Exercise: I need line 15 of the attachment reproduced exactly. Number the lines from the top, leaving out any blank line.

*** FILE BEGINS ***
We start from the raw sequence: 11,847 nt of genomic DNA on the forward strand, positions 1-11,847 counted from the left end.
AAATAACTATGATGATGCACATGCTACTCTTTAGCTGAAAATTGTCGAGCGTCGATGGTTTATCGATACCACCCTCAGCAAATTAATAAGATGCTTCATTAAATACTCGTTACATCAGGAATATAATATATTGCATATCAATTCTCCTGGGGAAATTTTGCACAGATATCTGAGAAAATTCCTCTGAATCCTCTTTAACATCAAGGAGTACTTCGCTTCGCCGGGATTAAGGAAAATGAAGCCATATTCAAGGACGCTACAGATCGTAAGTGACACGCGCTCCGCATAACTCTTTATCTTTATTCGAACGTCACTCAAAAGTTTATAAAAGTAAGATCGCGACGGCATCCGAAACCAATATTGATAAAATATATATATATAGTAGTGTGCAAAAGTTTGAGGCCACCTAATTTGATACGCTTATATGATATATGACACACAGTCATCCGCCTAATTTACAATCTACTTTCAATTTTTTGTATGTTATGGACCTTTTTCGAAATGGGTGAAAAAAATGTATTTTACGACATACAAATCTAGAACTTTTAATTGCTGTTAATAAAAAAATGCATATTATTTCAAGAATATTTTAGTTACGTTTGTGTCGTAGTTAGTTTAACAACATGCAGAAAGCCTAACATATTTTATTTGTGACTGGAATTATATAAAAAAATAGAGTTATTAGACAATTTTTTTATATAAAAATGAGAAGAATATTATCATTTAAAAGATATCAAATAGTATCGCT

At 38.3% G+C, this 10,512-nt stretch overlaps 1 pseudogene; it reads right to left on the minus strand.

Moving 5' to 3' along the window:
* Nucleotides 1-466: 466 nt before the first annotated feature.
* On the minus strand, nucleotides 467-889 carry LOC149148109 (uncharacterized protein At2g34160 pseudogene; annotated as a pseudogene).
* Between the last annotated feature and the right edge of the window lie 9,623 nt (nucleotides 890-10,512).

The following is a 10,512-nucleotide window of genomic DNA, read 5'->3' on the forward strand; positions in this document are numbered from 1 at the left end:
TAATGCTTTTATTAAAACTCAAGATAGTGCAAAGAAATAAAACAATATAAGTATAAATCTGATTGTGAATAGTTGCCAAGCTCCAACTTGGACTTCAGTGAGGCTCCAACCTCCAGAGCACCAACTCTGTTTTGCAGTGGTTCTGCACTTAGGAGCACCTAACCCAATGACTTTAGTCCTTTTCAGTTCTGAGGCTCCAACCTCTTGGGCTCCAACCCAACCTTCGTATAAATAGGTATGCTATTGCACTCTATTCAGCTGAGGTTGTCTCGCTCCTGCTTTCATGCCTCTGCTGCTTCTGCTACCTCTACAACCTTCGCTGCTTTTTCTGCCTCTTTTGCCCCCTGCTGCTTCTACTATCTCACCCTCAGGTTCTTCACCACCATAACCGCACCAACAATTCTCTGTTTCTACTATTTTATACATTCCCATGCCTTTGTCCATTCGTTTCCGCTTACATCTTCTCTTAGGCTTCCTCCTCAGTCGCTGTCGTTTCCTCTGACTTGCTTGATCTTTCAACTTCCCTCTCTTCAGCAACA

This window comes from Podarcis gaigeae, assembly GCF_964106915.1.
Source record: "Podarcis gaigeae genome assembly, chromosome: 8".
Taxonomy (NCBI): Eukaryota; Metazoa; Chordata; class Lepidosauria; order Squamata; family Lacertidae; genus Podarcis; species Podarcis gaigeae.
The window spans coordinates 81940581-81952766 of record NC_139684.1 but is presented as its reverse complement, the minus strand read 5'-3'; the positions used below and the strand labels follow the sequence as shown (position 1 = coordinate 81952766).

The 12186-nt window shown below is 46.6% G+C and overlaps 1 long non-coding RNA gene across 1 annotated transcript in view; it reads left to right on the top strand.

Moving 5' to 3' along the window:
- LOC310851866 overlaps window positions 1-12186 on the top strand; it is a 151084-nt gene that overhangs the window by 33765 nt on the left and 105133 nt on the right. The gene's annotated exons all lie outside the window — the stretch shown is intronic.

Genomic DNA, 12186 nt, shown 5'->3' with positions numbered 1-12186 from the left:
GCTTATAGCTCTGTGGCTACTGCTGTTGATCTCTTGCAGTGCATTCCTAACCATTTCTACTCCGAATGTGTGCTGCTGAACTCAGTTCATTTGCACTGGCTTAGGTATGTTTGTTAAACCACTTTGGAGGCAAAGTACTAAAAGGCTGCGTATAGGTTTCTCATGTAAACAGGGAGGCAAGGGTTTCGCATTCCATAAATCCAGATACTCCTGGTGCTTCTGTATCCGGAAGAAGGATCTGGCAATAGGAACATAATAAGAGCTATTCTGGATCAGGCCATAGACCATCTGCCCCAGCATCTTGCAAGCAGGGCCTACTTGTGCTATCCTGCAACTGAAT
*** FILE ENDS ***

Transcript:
Moving 5' to 3' along the window: